SAVANNAH, Georgia (Reuters) - Republican presidential candidate John McCain marks Cuban Independence Day on Tuesday with a fresh slap at Democratic front-runner Barack Obama for a pledge to meet Cuba’s leader if elected in November.
Obama’s vow to hold direct talks, without preconditions, with leaders of countries hostile to the United States, including Iran, North Korea, Syria, Venezuela and Cuba, has given McCain a broad opening to attack Obama over foreign policy.
He pounded Obama on Monday for pledging to meet the leader of Iran, saying to do so would reward a government in Tehran dedicated to destroying U.S. ally Israel.
At a town hall meeting in Miami, McCain planned to accuse Obama on Cuban Independence Day of wanting to soften the decades-old U.S. embargo against the communist government of Cuba.
Cuban-American voters, who typically have taken a unyielding stance toward dealings with the Cuban government, represent an important voting bloc in Florida, a battleground state in U.S. presidential elections.
Obama’s pledge to hold direct talks with leaders of various countries hostile to the United States would also involve a meeting with Cuban leader Raul Castro, McCain will say, sending “the worst possible signal to Cuba’s dictators.”
“I believe we should give hope to the Cuban people, not to the Castro regime,” McCain will say, according to speech excerpts released by his campaign.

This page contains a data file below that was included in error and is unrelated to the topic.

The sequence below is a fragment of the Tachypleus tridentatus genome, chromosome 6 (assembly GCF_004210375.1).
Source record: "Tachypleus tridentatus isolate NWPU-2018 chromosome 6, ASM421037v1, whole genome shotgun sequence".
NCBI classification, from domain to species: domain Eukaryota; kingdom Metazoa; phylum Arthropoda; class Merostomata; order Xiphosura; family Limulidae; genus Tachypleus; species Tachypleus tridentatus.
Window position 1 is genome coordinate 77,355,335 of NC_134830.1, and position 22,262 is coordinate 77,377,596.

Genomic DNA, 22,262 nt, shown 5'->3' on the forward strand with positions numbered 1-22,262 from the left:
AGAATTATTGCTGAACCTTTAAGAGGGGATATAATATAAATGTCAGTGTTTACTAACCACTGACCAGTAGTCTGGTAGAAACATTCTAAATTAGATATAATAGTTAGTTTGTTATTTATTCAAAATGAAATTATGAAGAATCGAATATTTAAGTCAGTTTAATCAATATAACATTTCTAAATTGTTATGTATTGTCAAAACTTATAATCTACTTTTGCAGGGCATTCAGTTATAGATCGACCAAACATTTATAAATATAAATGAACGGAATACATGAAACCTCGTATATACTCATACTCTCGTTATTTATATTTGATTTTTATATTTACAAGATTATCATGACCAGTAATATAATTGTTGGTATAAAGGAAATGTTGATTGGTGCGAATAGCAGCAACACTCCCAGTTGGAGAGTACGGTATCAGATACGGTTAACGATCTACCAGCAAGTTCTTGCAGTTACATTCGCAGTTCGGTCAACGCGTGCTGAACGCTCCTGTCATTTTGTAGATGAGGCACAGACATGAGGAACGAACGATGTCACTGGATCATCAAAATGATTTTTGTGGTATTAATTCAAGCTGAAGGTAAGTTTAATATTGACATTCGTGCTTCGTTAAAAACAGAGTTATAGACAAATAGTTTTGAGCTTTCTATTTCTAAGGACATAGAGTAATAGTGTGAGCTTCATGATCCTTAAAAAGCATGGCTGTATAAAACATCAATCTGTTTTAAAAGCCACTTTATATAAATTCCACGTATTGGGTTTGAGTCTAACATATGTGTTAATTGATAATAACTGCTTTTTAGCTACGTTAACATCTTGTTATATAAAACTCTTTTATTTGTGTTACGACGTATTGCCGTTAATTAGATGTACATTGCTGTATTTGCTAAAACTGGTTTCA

“My administration will press the Cuban regime to release all political prisoners unconditionally, to legalize all political parties, labour unions, and free media, and to schedule internationally monitored elections. The embargo must stay in place until these basic elements of democratic society are met.
Obama has said he would like to ease stringent U.S. travel restrictions toward Cuba, granting Cuban-Americans unrestricted rights to visit family and send remittances to the island.
Though Obama has not yet won the Democratic presidential nomination over rival Sen. Hillary Clinton, he and McCain are both acting as though they are in a general election campaign against each other, already lobbing stinging attacks.
McCain’s objective is to define Obama as too inexperienced to be trusted as commander in chief.
Obama, on the other hand, wants Americans to see McCain as an extension of the presidency of George W. Bush. (Editing by Doina Chiacu) (To read more about the U.S. political campaign, visit Reuters "Tales from the Trail: 2008" online at blogs.reuters.com/trail08/)